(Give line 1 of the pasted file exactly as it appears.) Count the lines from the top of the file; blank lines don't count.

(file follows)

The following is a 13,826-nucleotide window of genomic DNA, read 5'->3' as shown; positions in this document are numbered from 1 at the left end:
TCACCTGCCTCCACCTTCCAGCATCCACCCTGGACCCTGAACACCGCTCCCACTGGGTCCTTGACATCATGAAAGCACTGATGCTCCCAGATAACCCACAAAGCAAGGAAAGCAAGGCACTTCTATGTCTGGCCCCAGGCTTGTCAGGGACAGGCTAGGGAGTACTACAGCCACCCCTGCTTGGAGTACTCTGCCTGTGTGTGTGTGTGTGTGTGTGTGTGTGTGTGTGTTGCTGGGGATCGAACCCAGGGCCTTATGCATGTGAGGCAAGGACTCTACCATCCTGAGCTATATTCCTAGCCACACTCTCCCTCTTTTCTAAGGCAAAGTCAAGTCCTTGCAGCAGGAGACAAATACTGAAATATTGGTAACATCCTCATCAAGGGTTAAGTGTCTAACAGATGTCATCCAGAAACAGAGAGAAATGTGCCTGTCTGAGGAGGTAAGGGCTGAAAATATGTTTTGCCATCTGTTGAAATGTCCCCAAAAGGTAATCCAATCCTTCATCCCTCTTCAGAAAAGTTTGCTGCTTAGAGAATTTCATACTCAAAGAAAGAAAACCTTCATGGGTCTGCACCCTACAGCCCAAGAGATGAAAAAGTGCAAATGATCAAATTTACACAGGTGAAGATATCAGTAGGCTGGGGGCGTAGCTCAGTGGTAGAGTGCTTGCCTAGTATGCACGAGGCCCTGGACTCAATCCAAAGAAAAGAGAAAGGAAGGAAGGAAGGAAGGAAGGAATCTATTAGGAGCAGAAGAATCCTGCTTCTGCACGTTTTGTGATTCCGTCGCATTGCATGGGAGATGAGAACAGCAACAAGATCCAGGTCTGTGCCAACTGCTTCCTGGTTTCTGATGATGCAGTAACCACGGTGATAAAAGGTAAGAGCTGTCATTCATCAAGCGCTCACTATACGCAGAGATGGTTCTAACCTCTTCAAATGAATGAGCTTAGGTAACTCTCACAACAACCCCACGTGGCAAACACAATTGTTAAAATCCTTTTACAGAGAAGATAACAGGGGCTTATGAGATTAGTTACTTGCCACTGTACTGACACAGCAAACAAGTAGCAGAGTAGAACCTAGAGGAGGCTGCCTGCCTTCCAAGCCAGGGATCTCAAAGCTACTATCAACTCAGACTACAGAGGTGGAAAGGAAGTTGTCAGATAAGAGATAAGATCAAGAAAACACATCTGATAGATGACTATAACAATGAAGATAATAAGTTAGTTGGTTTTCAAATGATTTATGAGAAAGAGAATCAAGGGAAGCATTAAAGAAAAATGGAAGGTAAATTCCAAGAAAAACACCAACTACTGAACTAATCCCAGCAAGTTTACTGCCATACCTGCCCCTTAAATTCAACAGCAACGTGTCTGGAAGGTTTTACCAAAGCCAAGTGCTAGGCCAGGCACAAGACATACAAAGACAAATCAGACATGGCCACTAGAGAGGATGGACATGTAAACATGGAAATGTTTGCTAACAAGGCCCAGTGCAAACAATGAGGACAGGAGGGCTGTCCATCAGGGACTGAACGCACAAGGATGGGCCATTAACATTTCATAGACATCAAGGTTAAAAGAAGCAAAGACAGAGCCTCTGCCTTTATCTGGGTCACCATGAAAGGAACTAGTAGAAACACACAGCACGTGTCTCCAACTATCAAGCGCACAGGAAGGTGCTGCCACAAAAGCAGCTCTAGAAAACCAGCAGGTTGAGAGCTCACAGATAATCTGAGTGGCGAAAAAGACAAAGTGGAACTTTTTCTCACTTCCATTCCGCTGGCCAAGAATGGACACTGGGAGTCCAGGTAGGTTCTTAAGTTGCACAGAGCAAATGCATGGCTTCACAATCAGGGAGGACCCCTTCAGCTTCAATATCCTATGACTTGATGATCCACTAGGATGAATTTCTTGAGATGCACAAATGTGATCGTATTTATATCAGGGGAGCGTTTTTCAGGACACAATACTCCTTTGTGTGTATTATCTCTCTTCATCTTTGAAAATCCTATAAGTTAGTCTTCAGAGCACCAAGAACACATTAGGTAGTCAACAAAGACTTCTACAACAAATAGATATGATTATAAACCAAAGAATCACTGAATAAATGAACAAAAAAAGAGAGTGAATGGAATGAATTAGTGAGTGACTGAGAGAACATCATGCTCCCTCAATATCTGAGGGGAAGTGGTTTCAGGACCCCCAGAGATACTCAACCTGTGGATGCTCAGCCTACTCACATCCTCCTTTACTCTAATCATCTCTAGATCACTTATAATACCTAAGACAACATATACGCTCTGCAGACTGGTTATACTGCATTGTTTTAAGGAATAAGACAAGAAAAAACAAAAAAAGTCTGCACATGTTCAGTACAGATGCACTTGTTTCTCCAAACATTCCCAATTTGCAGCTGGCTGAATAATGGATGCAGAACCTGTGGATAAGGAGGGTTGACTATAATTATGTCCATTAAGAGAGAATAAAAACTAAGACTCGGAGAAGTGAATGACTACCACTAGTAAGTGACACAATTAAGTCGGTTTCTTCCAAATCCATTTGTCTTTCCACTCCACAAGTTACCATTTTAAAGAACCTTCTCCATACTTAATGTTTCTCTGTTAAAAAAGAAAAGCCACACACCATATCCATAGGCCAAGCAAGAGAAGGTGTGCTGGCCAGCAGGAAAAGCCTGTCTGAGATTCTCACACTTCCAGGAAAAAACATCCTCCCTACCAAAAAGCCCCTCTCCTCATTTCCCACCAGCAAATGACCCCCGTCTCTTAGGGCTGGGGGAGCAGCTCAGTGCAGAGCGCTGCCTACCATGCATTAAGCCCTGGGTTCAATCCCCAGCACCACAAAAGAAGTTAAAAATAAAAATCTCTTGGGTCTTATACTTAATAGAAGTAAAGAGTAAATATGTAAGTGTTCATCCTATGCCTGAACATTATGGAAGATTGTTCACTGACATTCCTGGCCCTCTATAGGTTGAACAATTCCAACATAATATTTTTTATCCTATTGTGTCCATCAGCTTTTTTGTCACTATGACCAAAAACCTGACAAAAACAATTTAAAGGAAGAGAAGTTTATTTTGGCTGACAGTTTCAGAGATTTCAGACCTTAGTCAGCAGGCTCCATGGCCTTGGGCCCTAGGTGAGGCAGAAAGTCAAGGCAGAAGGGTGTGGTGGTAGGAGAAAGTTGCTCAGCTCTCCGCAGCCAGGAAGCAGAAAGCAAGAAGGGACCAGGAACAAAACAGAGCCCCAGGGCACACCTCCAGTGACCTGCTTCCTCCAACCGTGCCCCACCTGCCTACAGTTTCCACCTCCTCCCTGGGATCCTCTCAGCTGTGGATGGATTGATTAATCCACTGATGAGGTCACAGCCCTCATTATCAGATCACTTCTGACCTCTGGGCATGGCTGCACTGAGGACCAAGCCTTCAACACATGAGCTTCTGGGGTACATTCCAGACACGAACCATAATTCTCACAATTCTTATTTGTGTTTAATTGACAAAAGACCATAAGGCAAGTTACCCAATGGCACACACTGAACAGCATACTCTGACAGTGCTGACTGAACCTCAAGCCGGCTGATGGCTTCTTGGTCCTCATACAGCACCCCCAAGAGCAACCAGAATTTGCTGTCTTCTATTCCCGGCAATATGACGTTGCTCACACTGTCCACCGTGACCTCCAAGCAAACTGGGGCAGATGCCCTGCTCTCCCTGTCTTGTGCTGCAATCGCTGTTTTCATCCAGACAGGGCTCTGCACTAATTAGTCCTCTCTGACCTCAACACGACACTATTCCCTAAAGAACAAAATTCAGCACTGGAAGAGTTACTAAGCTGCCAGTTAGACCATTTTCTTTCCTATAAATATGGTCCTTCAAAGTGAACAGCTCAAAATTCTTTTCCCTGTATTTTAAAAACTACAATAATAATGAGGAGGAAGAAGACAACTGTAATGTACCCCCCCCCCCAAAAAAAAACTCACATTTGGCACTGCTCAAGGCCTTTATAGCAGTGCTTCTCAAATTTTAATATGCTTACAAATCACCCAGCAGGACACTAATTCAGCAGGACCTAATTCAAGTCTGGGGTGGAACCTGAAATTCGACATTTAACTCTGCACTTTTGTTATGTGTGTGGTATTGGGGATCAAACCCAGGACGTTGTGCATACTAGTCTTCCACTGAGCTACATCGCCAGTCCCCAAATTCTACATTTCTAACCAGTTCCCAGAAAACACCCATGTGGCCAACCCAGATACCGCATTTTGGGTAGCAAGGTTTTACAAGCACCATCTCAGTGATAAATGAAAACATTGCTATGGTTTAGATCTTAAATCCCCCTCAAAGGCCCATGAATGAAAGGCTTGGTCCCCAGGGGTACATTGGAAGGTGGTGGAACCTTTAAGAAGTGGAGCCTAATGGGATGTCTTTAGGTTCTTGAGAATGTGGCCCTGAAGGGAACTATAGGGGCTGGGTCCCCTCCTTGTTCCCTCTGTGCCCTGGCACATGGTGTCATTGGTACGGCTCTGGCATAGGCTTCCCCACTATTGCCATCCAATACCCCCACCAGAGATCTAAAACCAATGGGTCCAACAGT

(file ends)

The following is a 13,826-nucleotide window of genomic DNA, read 5'->3' as shown; positions in this document are numbered from 1 at the left end: